Here's an example I've written to demonstrate. The spreadsheet is here. It has three columns. The first two, headed

**input**and

**output**, are one row each. Type a number into

**input**, and its factorial will appear in

**output**.

And here is the Excelsior program I generated this spreadsheet from:

table input : -> general. table output : -> general. output[ ] = fac[ input[] ]. type fac_range = 0:100. table fac : fac_range -> general. fac[ 0 ] = 1. fac[ n>0 ] = n * fac[ n-1 ]. layout( 'Sheet 1' , rows( heading , row( input as null , output as null , fac as y ) ) ).

The key to understanding this is that Excelsior thinks of a spreadsheet as a collection of tables. The Excelsior keyword for these is

`table`

. When Excelsior generates a spreadsheet, it maps each table onto one or more cells, as dictated by the `layout`

statement. In this program, that statement puts `fac`

to the right of `output`

to the right of `input`

, and runs `fac`

down the sheet. Since `fac`

has one dimension — as indicated by the `type`

statement for `fac_range`

, and by the `table`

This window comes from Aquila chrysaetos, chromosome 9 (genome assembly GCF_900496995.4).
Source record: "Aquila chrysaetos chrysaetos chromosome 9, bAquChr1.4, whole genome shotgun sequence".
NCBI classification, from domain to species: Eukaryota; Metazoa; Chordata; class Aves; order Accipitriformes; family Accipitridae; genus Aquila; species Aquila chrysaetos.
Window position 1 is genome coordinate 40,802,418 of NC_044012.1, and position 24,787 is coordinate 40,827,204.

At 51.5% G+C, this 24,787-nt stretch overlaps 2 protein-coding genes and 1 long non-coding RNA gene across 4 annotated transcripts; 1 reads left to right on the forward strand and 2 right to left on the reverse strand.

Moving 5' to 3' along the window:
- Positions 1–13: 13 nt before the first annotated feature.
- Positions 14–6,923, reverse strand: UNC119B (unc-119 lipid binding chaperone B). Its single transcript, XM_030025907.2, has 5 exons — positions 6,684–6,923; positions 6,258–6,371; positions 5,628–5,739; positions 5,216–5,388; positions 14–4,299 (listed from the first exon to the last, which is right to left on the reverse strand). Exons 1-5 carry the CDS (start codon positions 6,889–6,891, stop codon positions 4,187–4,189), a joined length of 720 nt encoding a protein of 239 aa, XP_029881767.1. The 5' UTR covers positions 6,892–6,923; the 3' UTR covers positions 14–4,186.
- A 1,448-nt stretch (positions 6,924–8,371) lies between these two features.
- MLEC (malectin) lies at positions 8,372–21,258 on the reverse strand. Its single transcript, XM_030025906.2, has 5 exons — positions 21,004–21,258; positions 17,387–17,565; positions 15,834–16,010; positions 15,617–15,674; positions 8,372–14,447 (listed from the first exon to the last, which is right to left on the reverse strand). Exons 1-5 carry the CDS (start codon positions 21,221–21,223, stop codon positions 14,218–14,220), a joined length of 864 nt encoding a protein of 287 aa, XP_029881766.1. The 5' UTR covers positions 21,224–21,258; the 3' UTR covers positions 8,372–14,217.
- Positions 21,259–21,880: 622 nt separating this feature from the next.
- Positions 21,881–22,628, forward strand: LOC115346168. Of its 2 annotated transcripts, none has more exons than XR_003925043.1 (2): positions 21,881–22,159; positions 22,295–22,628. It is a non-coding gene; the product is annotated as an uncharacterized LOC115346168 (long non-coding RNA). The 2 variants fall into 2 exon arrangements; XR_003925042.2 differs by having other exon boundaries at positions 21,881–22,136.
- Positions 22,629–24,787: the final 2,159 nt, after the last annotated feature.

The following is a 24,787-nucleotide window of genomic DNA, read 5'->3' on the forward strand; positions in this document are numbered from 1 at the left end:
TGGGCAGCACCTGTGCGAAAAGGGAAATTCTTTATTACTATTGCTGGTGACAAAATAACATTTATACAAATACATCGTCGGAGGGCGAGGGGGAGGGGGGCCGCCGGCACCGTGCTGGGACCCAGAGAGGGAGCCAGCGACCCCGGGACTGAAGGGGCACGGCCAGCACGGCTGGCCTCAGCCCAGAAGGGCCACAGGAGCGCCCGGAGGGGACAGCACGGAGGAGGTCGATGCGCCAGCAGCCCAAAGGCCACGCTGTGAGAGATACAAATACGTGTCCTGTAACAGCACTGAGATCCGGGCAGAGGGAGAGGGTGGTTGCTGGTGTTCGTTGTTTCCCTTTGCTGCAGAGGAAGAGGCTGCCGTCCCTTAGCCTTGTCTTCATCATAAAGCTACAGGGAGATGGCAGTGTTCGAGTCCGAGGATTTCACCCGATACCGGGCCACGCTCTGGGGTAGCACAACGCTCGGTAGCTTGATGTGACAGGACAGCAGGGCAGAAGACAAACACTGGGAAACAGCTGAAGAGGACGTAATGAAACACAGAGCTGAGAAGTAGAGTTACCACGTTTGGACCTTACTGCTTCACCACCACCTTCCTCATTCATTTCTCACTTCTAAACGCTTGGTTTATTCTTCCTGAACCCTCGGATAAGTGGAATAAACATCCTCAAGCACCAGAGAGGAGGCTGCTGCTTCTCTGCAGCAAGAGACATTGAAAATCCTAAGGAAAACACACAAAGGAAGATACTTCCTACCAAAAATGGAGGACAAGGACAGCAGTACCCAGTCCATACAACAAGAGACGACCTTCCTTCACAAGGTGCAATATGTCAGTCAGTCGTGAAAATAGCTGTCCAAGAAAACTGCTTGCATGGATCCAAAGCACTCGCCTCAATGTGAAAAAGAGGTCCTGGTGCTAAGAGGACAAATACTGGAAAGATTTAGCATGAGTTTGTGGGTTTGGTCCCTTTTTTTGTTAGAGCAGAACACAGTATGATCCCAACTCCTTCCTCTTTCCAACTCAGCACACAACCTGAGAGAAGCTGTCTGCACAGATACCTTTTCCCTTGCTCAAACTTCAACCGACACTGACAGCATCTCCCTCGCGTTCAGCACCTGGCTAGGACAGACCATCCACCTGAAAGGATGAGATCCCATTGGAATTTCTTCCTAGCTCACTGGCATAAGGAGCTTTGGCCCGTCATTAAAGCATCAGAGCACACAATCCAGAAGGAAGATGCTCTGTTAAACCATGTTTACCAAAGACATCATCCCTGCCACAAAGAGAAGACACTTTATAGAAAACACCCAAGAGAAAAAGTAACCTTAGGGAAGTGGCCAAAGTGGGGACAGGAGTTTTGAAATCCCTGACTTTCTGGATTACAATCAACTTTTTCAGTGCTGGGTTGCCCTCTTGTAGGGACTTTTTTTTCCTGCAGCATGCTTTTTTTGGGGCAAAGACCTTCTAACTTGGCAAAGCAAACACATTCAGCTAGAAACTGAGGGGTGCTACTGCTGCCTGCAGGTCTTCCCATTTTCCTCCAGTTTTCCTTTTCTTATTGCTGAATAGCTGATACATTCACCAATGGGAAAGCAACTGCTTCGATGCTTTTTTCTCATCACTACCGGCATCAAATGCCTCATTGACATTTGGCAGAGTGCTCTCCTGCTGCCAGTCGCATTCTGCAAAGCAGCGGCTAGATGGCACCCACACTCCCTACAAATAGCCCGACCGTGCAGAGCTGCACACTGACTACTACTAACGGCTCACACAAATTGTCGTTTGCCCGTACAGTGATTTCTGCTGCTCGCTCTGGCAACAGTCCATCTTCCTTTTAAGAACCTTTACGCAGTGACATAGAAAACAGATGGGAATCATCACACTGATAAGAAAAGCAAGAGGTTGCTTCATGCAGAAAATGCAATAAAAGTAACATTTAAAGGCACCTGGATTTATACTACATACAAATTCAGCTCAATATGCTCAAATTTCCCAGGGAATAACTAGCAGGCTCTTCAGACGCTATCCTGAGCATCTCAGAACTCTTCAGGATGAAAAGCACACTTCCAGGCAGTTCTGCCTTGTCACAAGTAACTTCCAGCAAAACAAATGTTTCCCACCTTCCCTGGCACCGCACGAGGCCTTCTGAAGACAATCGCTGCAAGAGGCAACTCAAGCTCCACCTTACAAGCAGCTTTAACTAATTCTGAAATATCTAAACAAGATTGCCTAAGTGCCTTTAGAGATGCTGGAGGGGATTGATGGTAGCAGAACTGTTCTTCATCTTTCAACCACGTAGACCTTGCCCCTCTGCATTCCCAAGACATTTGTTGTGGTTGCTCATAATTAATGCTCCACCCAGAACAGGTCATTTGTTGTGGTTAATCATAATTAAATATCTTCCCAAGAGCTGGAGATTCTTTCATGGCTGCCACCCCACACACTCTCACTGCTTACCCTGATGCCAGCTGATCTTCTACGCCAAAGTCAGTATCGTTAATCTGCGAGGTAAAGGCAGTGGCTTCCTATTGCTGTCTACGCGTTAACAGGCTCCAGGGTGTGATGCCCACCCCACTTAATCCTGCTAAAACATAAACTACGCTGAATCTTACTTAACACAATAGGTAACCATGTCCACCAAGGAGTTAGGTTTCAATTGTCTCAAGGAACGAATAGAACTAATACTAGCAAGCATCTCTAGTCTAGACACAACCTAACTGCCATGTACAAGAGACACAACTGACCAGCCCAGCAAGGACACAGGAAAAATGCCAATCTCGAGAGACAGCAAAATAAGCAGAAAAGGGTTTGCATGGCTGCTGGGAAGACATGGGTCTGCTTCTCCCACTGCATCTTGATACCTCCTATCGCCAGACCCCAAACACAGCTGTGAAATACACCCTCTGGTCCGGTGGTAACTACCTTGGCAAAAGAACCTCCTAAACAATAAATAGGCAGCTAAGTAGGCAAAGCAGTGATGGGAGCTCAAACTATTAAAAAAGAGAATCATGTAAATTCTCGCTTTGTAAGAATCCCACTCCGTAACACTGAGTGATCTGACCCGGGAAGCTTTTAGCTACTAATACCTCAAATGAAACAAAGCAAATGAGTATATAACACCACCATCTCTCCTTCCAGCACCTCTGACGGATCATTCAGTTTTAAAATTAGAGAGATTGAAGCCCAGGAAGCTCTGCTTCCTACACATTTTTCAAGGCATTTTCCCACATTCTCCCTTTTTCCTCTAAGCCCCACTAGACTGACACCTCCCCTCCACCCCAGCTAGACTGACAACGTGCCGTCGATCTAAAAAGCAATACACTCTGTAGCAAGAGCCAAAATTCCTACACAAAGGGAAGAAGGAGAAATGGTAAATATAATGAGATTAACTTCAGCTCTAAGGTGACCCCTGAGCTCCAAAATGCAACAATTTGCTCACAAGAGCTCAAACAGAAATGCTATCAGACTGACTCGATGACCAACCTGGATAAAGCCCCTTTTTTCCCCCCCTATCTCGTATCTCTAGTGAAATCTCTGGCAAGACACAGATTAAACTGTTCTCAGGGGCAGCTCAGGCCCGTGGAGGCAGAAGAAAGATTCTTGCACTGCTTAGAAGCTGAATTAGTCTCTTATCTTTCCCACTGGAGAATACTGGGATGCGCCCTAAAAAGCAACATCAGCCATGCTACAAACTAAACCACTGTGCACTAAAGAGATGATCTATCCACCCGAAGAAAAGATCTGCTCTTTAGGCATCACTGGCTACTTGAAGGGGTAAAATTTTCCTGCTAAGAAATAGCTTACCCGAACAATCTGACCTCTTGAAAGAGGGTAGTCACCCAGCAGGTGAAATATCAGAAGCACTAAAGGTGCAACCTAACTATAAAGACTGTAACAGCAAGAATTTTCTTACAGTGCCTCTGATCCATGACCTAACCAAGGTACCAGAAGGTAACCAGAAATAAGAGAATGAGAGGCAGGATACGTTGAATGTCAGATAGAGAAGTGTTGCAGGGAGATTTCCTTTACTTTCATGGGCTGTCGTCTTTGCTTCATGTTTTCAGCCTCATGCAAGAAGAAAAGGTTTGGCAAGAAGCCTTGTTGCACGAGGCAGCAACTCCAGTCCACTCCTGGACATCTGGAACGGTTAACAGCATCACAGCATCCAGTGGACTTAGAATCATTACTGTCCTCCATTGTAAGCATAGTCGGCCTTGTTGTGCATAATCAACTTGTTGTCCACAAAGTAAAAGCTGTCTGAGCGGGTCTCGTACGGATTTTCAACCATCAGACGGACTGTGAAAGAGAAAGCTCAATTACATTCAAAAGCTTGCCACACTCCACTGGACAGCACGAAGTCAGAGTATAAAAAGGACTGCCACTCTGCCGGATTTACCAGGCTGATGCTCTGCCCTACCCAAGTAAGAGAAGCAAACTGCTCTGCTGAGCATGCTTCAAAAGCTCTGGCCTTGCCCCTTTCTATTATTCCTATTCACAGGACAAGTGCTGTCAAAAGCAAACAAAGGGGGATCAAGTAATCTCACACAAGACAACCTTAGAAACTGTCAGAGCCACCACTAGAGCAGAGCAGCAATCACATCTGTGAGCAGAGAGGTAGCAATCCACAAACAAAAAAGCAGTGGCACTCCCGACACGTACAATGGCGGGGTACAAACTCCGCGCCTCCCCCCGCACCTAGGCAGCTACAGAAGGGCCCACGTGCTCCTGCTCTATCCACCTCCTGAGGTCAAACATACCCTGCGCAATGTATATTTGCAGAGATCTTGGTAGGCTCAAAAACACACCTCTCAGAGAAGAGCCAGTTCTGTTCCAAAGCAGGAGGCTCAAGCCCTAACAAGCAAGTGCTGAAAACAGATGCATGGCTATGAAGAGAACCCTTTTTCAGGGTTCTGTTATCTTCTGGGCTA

declaration for `fac`

— that makes it occupy a single column.The key to understanding the recursion is to think of tables as functions. Indeed, my syntax for table declarations imitates the notation used by mathematicians to specify a function's argument and result types. The two equations for

`fac`

then become analogous to the usual recursive definition of factorial.This, clearly, is recursion. But it's laid out — spread out, you might say — in space rather than in time.

So that generates the factorials. The remaining part of the program is that which gets the right factorial from the table and puts it into the output cell. Namely, the first three statements. The first two declare the input and output cells as tables that have no subscripts, and are therefore one cell each. The third statement uses the input as a subscript to

`fac`

, and puts the result into the output.And that's how to program recursion in Excel.

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